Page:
Widespread Flooding Brings Misery To Midwest
No immediate relief is in sight for a swath of the Midwest where heavy rain, melting snow and rising rivers have shuttered schools, closed roads and prompted several evacuations.
With rainfall — totaling several inches — not expected to let up until the weekend, the National Weather Service has issued flood watches and flood warnings throughout the region including parts of Missouri, Illinois, Indiana and Kentucky.
Michigan flooding: Evacuations, emergencies, and rivers that won't crest until next week https://t.co/fugDuqSd5f— The Flint Journal (@flintjournal) February 22, 2018
The combination of rain and snowmelt has "many rivers nearing record flood stage from Chicago to Houston and areas to the east," said the Red Cross.
At least two deaths were attributed to the flooding. A 1-year-old girl died after falling into standing water Wednesday in central Michigan's Fairplain Township, according to the state police, reports The Associated Press. And in Will County, Ill., outside Chicago, a woman was killed after her car rolled over into a rain-filled ditch, reports The Chicago Tribune, citing state police.
High water spurred authorities in Flint, Mich., to shut roadways Tuesday after vehicles got stuck, in one case with floodwaters reaching the doors of a midsize car, reports MLive.
About 50 miles northeast in Lansing, a state of emergency was declared Wednesday "due to imminent flooding in various neighborhoods."
The LaSalle County Nursing Home in Ottawa, Ill., issued "a great big thank you" to volunteers who helped evacuate residents Tuesday night, as the nearby Illinois River has been rising.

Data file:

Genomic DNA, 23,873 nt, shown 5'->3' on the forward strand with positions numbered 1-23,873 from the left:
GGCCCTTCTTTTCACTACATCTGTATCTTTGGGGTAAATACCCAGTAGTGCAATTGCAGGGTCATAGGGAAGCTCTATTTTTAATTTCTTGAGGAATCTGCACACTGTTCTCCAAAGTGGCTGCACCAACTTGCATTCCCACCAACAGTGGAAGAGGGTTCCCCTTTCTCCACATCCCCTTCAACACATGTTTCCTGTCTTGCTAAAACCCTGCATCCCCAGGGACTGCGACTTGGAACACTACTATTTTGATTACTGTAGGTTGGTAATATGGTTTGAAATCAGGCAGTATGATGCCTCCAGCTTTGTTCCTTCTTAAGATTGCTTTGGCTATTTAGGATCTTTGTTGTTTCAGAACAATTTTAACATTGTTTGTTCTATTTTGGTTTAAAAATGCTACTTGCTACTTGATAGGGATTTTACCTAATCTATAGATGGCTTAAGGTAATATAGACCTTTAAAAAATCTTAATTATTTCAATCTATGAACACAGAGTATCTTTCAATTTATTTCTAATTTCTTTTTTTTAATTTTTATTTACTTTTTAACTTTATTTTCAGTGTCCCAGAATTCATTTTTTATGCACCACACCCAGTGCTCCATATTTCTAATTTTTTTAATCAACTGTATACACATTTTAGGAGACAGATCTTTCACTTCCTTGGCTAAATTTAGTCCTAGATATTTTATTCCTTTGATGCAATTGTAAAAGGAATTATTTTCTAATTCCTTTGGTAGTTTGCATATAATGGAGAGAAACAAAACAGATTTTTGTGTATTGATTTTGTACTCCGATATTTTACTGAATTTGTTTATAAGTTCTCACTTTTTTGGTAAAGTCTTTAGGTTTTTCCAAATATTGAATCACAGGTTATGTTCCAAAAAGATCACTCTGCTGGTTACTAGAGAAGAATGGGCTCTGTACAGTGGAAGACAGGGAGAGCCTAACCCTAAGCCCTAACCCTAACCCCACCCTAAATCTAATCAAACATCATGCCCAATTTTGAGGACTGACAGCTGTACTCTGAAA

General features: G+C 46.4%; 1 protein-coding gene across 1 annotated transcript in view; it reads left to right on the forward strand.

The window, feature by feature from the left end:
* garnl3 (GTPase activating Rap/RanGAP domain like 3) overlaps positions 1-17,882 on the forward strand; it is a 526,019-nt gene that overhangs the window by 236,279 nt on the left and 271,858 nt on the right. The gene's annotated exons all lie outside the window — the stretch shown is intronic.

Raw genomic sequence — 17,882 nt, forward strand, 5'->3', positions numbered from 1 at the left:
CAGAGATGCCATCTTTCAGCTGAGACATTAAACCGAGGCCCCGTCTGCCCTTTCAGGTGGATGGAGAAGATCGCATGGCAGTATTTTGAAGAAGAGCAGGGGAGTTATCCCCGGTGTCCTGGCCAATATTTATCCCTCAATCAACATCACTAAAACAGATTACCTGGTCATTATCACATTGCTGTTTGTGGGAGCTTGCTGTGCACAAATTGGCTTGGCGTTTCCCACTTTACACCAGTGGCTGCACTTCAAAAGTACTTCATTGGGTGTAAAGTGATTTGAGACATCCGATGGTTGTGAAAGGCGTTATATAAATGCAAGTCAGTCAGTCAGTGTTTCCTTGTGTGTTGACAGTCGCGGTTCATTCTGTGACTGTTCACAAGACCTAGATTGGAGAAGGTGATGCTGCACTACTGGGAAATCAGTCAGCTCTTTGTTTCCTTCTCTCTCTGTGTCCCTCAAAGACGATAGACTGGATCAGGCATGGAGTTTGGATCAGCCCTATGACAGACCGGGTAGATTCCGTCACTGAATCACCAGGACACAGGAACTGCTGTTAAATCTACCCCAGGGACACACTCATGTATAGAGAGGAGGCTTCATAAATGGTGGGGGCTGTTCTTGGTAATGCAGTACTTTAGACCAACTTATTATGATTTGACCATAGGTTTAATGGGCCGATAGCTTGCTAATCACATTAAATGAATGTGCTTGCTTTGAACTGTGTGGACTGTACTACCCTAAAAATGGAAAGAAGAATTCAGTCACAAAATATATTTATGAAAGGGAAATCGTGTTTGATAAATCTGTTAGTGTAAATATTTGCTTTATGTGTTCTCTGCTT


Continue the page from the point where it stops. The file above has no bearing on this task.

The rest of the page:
South Bend, Ind., is experiencing historic flooding, said Mayor Pete Buttigieg, with the St. Joseph River rising to more than 11 feet — surpassing a record of 10.9 feet set in 1982, reports The South Bend Tribune. The river is expected to crest Thursday.
I spent my whole shift covering flooding in South Bend today. Obviously it's a sad situation when people are losing so much but this guy really had some interesting priorities. pic.twitter.com/1M1MfeP1ij— Robert Franklin (@TheRobFranklin) February 22, 2018
And the mayor of Goshen, Ind., said the Elkhart River also reached a historic level there on Wednesday and was only continuing to rise, reports Jennifer Weingart of member station WVPE.
"We're sort of uncertain because we're in new territory," Goshen City Council member Adam Scharf told Weingart as he bagged sand in a bid to keep the water away from his home. "It's gonna be a foot and a half higher than it's ever been in history, so we don't know exactly where it's gonna go. So we're just trying to prepare for the worst here."
In Elkhart County, Ind., where Goshen is located, the Elkhart River measured 5 1/2 feet above flood stage by late Wednesday afternoon, officials said, prompting first responders to make 100 rescues and evacuations.
"Everything I have is in there," Chris Roland told WBND TV. "And the thought of losing it all just makes me sick.
Where have you seen flooded areas today?— WSBT (@WSBT) February 19, 2018
In Elkhart County, County Road 111 off of County Road 32 is seeing some flooding. These photos, shared with us by viewer Ashley Dercach, were taken at 2 p.m. pic.twitter.com/Sd01m242Wy
Evacuees filled at least one shelter to capacity in Elkhart, officials said. The Red Cross is operating shelters across Indiana, Illinois and Michigan.
The group advises anyone within a flood-prone area to take precautionary measures, including assembling an emergency kit, creating an evacuation plan that includes pets and paying close attention to flood updates and warnings.
Water and Plain streets right now pic.twitter.com/01LnLOQUaM— Jordan Havlik (@NT_Peru) February 22, 2018
The flooding prompted school closures in several districts this week including in Pulaski County, Ark., and the suburbs of Chicago.
In Mississippi's Delta region, residents were scrambling to pile sandbags Thursday, where a flood threat was in effect through Saturday from a rising Mississippi River, reports the AP.
Copyright 2021 NPR. To see more, visit https://www.npr.org.